Italian tenor Carlo Bergonzi has died aged 90.
Carlo Bergonzi was considered a leading performer of Giuseppe Verdi’s work.
During a career spanning 40 years, Carlo Bergonzi performed a string of stage roles, making his debut as a tenor at Milan’s La Scala in 1953.
His voice was captured on numerous recordings, including one of every major Verdi operatic aria, which was made in 1976.
After his retirement, Carlo Bergonzi continued to work as a teacher.
He also ran a Verdi singing competition and managed a hotel.
Carlo Bergonzi was regularly performing well into his 60s, and at the age of 75 undertook the demanding title role in Verdi’s Othello at New York’s Carnegie Hall, amongst a roster of stars including Placido Domingo and Jose Carreras.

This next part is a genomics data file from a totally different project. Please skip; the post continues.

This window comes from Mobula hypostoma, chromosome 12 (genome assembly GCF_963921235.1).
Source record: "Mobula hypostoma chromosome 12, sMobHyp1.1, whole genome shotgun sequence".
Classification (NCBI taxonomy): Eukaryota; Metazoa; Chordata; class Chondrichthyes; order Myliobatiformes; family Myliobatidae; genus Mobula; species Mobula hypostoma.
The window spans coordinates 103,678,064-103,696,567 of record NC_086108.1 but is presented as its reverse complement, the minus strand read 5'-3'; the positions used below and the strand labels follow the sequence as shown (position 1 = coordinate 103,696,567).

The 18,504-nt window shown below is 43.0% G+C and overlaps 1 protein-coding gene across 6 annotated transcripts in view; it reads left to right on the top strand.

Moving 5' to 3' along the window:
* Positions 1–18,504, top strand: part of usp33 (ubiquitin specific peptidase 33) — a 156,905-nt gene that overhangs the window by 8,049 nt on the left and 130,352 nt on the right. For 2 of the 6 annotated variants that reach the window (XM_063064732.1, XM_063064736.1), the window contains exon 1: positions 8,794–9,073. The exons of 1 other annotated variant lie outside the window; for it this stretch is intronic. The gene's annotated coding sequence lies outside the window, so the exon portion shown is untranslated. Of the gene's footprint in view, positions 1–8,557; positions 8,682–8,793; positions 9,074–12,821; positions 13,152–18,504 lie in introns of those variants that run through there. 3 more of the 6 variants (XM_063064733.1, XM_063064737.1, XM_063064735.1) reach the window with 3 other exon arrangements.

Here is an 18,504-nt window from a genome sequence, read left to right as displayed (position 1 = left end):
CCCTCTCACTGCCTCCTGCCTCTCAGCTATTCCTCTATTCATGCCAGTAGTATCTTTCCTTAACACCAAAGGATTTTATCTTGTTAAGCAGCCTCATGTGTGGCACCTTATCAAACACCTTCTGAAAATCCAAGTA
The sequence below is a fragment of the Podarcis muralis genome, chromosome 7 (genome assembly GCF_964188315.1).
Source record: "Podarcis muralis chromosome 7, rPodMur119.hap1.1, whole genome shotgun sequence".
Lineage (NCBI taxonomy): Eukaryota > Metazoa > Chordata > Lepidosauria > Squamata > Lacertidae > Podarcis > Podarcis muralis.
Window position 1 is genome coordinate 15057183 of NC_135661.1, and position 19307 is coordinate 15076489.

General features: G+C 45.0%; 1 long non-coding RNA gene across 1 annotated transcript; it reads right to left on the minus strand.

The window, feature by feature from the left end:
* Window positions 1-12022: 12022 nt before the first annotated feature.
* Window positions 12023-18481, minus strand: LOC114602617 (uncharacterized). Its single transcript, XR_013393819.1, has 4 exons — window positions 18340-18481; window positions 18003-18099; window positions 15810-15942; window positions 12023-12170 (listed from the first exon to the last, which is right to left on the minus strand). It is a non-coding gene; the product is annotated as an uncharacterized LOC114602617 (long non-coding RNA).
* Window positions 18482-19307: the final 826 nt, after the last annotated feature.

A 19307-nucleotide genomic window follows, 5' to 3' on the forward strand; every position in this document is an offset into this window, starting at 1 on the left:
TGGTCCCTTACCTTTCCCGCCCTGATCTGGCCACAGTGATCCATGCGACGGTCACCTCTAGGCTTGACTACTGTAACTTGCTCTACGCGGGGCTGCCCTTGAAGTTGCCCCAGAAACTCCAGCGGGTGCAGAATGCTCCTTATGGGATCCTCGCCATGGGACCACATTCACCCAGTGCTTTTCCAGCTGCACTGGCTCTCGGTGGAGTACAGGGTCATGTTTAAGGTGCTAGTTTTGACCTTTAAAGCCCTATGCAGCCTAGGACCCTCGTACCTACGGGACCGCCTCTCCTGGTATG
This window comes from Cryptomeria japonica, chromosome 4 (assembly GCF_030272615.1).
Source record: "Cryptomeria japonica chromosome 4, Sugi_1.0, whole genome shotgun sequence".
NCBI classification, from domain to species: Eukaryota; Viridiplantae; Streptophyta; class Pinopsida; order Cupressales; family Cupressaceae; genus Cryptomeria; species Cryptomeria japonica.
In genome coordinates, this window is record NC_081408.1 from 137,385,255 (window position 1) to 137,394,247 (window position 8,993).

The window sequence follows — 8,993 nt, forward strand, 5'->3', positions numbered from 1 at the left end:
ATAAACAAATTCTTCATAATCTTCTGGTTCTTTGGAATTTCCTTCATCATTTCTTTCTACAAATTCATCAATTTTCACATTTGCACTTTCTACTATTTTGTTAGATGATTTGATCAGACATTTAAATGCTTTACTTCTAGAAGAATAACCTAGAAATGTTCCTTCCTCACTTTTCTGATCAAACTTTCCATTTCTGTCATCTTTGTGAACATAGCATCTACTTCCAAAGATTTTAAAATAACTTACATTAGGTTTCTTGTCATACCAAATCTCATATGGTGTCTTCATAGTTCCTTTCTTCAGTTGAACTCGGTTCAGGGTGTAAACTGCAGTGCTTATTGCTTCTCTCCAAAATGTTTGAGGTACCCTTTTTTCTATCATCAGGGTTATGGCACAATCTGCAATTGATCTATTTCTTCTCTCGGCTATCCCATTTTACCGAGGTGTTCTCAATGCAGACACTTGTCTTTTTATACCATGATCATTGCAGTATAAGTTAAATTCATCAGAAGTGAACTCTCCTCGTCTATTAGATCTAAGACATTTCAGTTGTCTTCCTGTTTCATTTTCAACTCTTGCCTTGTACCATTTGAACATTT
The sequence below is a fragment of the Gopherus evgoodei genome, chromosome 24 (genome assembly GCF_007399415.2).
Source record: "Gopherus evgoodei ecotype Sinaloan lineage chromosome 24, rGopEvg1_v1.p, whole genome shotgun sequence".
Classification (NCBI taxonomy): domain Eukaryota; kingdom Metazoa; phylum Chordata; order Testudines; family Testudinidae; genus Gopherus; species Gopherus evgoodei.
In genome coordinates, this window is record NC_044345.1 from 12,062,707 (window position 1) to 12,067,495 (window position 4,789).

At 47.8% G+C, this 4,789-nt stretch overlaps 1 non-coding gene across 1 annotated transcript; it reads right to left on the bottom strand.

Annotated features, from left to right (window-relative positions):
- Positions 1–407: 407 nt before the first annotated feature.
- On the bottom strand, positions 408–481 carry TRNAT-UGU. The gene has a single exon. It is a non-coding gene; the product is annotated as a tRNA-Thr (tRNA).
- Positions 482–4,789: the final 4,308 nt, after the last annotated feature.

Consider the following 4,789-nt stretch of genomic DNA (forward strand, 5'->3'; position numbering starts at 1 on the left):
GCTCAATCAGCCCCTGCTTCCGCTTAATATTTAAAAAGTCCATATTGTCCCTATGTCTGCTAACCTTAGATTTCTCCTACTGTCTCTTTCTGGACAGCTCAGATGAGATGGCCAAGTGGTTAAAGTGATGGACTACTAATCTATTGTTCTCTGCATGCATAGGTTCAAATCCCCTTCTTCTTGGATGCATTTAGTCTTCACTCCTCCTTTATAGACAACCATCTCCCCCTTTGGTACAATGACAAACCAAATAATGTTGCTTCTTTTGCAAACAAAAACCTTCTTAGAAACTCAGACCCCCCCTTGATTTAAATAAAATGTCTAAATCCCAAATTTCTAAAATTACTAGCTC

But the role was too challenging and Carlo Bergonzi withdrew part way into the performance and was replaced by his understudy.
Carlo Bergonzi’s vocal prowess extended across a whole range of recorded operatic material, including La Boheme, Madame Butterfly and Lucia di Lammermoor.
During World War Two, Carlo Bergonzi was held in a Nazi prisoner of war camp for three years, and returned to resume his singing career which had begun as a youth in the church choir.
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